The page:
One of the most controversial recent advertising events employed by the R.J. Reynolds's Camel brand was the “Smooth Character (Joe Camel)”. Reports show that this cartoon character is found to be highly popular by young children. And children were found to be as familiar with the Joe Camel character as Ronald McDonald. Recent surveys have also shown that the choices of brands of adolescent smokers were mostly focused on those brands that had the largest advertising budgets (Pollay et al. 1996, 1- 2, 12).

While television advertising targets mainly children, there are other marketing activities like school commercialism, which became popular as an advertising tool for promoting to different products. Such advertising depend on large companies that position strong messages in educational materials provided by schools in order to attract more children and promote their products. This affects the students negatively as it will divert children from their academic education and will also have an effect on the children's' health as advertisers are encouraging unhealthy food like soft drinks and candy, which could increase obesity among children (Molnar 2003, 371).

Marketing of food high in sugar, fat, salt, and calories to children also raises an important issue with an ethical dimension. Although in the United States , childhood obesity is a chief public health concern, marketing for such food such as TV commercials targeting children remains highly significant. It has been found that children asking for such food products along with their wrong perceptions about nutrition and their increased calorie intake all was related to television advertising (Linn 2004, 367)

The amount of money spent on marketing to kids doubled throughout the 1990's and in 2002 it was about $ 15 billion every year. In 2002, Burger King spent approximately $650 million for which the year before, it spent $ 80 million on advertising that was directed only for kids (Linn 2004, 370).

Another way for marketers to influence brand choices of kids is through product placements which is when companies pay to place their products in the content of the media programs. Examples of which are juice products placed inside Sesame streets, shown to be consumed by the characters inside the show and McDonald's food products were incorporated in the Spy Kids the hit children movie. (Linn 2004, 370-373) .

From the previous studies, we can conclude that marketing is a highly visible and important activity that influences the lives of children, who are mostly affected by it through television ads, sponsorship events, school commercialism and other marketing activities. The process that the message of an ad is conveyed to the children, will affect their purchase decision-making towards any of products. Thereby, advertisers should be aware that children may lack the capability to comprehend the message within the ad. Tobacco use and obesity among children are one of the negative outcomes that could be resulted from advertising.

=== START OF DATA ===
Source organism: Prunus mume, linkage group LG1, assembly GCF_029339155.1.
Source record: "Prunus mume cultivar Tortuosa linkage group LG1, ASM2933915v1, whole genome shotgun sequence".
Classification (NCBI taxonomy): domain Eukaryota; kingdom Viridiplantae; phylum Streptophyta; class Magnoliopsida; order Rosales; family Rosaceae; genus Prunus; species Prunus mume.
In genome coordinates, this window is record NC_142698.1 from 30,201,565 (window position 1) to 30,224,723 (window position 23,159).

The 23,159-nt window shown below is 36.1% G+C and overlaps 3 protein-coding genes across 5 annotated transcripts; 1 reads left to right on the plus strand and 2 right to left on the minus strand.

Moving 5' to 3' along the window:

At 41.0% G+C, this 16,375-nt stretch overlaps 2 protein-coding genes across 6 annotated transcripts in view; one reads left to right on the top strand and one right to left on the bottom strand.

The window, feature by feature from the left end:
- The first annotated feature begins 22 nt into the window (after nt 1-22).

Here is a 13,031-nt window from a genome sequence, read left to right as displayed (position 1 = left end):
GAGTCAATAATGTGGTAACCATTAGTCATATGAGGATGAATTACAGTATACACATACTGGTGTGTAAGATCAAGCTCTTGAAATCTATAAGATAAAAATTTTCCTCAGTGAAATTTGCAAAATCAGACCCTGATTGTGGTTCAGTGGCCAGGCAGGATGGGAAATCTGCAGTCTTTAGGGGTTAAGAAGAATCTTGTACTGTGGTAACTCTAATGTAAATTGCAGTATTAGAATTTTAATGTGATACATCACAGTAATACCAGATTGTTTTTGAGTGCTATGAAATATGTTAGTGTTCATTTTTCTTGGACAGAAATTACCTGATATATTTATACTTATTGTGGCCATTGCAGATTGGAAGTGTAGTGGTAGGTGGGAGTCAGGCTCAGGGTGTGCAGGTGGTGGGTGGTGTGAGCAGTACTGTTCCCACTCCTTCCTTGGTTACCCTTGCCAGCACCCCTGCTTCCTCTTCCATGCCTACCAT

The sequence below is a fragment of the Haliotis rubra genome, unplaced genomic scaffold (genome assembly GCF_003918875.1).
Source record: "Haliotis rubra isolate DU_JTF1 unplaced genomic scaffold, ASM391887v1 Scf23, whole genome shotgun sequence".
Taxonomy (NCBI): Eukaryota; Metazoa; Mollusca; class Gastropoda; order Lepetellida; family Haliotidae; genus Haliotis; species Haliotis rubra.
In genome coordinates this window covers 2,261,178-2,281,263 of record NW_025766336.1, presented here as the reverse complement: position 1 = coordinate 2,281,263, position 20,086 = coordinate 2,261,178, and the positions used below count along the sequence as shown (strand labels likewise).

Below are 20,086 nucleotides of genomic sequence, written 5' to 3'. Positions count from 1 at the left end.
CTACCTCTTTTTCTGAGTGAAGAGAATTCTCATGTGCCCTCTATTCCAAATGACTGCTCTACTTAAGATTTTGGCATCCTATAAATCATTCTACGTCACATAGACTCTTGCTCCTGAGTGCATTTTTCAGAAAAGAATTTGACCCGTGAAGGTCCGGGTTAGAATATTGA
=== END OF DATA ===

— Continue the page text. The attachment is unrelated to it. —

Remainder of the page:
The American advertising industry maintains a special unit to review the advertising intended to children by issuing rules to improve the level of responsibility in advertising intended to children (Hawkins et al. 2004, 711). Also, parents should be educated about all the potential evils of marketing to children . Experts on child nurturing recommend that parents would “pick their battles” as they are weighed down by the massive number of battles created through commercials that they have to fight. For example if a parent is stern in food, should he also be strict about violent toys and music? Video games? TV time? (Linn 2004, 367)

   

References:

• Hawkins, D.I, Best, R.J, Coney, K.A. (2004). Consumer Behavior, The McGraw-Hill Companies, Inc., United States .

Linn, S. E. (2004). Food Marketing to Children in the Context of Marketing Maelstorm: Journal of Public Heal, vol. 25, pp. 367-378

Linn, S. (2003). Children and Commercial Culture: Expanding the Advocacy Roles of Professionals in Education, Health, and Human Service. In: Journal of Nergo Education, vol.72, No 4, pp.478-486.

Molnar, A. (2003). School Commercialism Hurts All Children, Ethnic Minority Group Children Most of All. In: Journal of Nergo Edcation, vol. 72, No 4, pp.371- 378.

Pollay, R.W., Siddarth, S., Siegal, M., Haddix, A., Merritt, R.K, Giovino, G.A, Eriksen, M.P. (1996). The Last Straw? Cigarette Advertising and Realized Market Shares among Youths and Adults. In: Journal of Marketing, vol.60, No 2, pp. 1-16.

Tye, J.B., Warner, K.E., Glantz, S.A. (1987). Tobacco Advertising and Consumption: Evidence of a Causal Relationship. In: Journal of Public Health Policy, vol.8, No 4, pp. 492-508.

     
   

Miriam Bebawy

Hend Samir

This article was done as basis for class discussion by students. They can be reached at Hend.samir@student.guc.edu.eg and Miriam.bebawy@student.guc.edu.eg